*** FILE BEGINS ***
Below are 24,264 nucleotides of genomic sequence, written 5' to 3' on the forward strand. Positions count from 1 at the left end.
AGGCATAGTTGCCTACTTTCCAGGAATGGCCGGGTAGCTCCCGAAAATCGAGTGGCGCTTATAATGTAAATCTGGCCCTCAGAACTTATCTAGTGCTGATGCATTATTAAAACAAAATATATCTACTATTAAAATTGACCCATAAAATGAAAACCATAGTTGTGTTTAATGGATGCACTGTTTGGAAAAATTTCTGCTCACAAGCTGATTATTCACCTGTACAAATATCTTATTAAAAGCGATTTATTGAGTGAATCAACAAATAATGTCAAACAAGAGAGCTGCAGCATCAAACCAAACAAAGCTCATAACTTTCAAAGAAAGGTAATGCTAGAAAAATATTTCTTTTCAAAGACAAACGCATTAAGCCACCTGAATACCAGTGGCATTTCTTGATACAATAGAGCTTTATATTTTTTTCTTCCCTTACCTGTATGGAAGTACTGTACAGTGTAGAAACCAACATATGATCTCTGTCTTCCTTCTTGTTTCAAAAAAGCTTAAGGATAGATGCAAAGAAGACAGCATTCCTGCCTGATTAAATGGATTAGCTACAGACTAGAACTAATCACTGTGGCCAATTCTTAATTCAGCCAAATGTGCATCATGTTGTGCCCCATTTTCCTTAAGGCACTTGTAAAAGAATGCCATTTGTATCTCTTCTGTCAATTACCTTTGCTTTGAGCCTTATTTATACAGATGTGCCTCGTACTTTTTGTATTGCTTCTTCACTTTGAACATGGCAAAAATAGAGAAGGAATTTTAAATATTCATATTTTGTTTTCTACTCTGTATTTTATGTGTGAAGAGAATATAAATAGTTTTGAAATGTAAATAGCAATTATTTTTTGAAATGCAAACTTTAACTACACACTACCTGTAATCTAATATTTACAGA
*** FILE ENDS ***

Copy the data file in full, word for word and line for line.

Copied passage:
Below are 24,264 nucleotides of genomic sequence, written 5' to 3' on the forward strand. Positions count from 1 at the left end.
AGGCATAGTTGCCTACTTTCCAGGAATGGCCGGGTAGCTCCCGAAAATCGAGTGGCGCTTATAATGTAAATCTGGCCCTCAGAACTTATCTAGTGCTGATGCATTATTAAAACAAAATATATCTACTATTAAAATTGACCCATAAAATGAAAACCATAGTTGTGTTTAATGGATGCACTGTTTGGAAAAATTTCTGCTCACAAGCTGATTATTCACCTGTACAAATATCTTATTAAAAGCGATTTATTGAGTGAATCAACAAATAATGTCAAACAAGAGAGCTGCAGCATCAAACCAAACAAAGCTCATAACTTTCAAAGAAAGGTAATGCTAGAAAAATATTTCTTTTCAAAGACAAACGCATTAAGCCACCTGAATACCAGTGGCATTTCTTGATACAATAGAGCTTTATATTTTTTTCTTCCCTTACCTGTATGGAAGTACTGTACAGTGTAGAAACCAACATATGATCTCTGTCTTCCTTCTTGTTTCAAAAAAGCTTAAGGATAGATGCAAAGAAGACAGCATTCCTGCCTGATTAAATGGATTAGCTACAGACTAGAACTAATCACTGTGGCCAATTCTTAATTCAGCCAAATGTGCATCATGTTGTGCCCCATTTTCCTTAAGGCACTTGTAAAAGAATGCCATTTGTATCTCTTCTGTCAATTACCTTTGCTTTGAGCCTTATTTATACAGATGTGCCTCGTACTTTTTGTATTGCTTCTTCACTTTGAACATGGCAAAAATAGAGAAGGAATTTTAAATATTCATATTTTGTTTTCTACTCTGTATTTTATGTGTGAAGAGAATATAAATAGTTTTGAAATGTAAATAGCAATTATTTTTTGAAATGCAAACTTTAACTACACACTACCTGTAATCTAATATTTACAGA